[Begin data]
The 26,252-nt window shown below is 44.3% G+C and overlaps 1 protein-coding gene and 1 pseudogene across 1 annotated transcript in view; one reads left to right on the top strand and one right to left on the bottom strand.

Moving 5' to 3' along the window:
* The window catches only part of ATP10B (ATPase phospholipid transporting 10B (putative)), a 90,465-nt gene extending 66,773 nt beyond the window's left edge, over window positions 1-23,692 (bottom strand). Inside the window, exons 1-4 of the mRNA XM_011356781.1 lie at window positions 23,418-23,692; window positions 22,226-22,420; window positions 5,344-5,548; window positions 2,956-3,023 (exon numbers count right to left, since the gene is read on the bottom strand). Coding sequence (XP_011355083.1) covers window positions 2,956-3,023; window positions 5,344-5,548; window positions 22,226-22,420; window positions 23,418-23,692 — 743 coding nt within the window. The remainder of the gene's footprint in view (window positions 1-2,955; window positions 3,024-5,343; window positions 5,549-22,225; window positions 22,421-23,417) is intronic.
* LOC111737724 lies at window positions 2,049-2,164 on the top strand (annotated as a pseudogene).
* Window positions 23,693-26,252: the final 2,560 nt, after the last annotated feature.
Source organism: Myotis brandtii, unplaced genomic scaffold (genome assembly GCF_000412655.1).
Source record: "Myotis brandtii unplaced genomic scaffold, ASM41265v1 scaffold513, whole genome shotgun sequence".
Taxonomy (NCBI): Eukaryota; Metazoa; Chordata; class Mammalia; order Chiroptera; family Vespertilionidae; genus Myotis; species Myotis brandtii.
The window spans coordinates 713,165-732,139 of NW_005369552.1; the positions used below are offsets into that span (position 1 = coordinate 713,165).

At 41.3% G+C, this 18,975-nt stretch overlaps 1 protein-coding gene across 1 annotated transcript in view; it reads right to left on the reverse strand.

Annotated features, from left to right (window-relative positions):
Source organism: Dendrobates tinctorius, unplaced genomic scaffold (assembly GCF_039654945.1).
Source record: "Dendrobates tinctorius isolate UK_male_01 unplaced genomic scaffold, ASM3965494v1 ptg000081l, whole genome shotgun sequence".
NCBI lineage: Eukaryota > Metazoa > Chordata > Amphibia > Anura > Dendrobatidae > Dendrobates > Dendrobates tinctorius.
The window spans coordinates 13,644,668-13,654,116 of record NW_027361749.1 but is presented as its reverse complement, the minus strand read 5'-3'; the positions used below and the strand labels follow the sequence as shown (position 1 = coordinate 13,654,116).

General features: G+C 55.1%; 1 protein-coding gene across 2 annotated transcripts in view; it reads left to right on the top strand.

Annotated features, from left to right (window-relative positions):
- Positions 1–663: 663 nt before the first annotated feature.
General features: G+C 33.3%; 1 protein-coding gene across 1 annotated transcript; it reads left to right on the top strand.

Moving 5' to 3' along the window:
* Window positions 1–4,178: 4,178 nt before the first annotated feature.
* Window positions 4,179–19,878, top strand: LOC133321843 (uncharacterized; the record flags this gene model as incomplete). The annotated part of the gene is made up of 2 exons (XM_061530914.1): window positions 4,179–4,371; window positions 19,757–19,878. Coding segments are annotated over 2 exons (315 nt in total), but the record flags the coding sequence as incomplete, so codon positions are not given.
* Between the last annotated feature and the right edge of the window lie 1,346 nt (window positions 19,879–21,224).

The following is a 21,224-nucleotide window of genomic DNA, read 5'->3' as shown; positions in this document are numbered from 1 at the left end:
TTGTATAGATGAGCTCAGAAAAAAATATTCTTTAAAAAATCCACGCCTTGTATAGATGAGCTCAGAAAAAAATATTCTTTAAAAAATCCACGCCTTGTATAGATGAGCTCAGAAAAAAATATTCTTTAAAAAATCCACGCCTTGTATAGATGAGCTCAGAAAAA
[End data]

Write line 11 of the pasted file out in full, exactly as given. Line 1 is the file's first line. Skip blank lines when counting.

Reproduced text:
Annotated features, from left to right (window-relative positions):